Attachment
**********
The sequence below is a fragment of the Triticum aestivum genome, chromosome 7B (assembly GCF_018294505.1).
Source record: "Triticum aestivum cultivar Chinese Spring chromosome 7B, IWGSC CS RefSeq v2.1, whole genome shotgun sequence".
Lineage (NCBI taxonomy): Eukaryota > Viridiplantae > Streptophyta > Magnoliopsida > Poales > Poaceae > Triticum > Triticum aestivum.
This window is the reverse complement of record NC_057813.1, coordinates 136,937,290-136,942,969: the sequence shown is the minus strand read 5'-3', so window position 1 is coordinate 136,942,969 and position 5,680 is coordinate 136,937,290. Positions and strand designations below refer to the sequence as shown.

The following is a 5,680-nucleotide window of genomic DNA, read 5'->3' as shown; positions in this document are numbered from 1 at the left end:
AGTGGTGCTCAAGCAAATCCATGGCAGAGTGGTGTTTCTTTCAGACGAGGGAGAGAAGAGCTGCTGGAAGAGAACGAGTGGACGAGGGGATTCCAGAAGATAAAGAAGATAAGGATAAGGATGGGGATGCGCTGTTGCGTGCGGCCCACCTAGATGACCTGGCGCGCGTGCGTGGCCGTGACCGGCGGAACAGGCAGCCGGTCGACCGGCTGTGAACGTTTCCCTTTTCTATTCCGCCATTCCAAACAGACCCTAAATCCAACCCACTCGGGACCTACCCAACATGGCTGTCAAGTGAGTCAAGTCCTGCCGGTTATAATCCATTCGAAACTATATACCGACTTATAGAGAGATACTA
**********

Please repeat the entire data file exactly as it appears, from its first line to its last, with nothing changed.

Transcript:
The sequence below is a fragment of the Triticum aestivum genome, chromosome 7B (assembly GCF_018294505.1).
Source record: "Triticum aestivum cultivar Chinese Spring chromosome 7B, IWGSC CS RefSeq v2.1, whole genome shotgun sequence".
Lineage (NCBI taxonomy): Eukaryota > Viridiplantae > Streptophyta > Magnoliopsida > Poales > Poaceae > Triticum > Triticum aestivum.
This window is the reverse complement of record NC_057813.1, coordinates 136,937,290-136,942,969: the sequence shown is the minus strand read 5'-3', so window position 1 is coordinate 136,942,969 and position 5,680 is coordinate 136,937,290. Positions and strand designations below refer to the sequence as shown.

The following is a 5,680-nucleotide window of genomic DNA, read 5'->3' as shown; positions in this document are numbered from 1 at the left end:
AGTGGTGCTCAAGCAAATCCATGGCAGAGTGGTGTTTCTTTCAGACGAGGGAGAGAAGAGCTGCTGGAAGAGAACGAGTGGACGAGGGGATTCCAGAAGATAAAGAAGATAAGGATAAGGATGGGGATGCGCTGTTGCGTGCGGCCCACCTAGATGACCTGGCGCGCGTGCGTGGCCGTGACCGGCGGAACAGGCAGCCGGTCGACCGGCTGTGAACGTTTCCCTTTTCTATTCCGCCATTCCAAACAGACCCTAAATCCAACCCACTCGGGACCTACCCAACATGGCTGTCAAGTGAGTCAAGTCCTGCCGGTTATAATCCATTCGAAACTATATACCGACTTATAGAGAGATACTA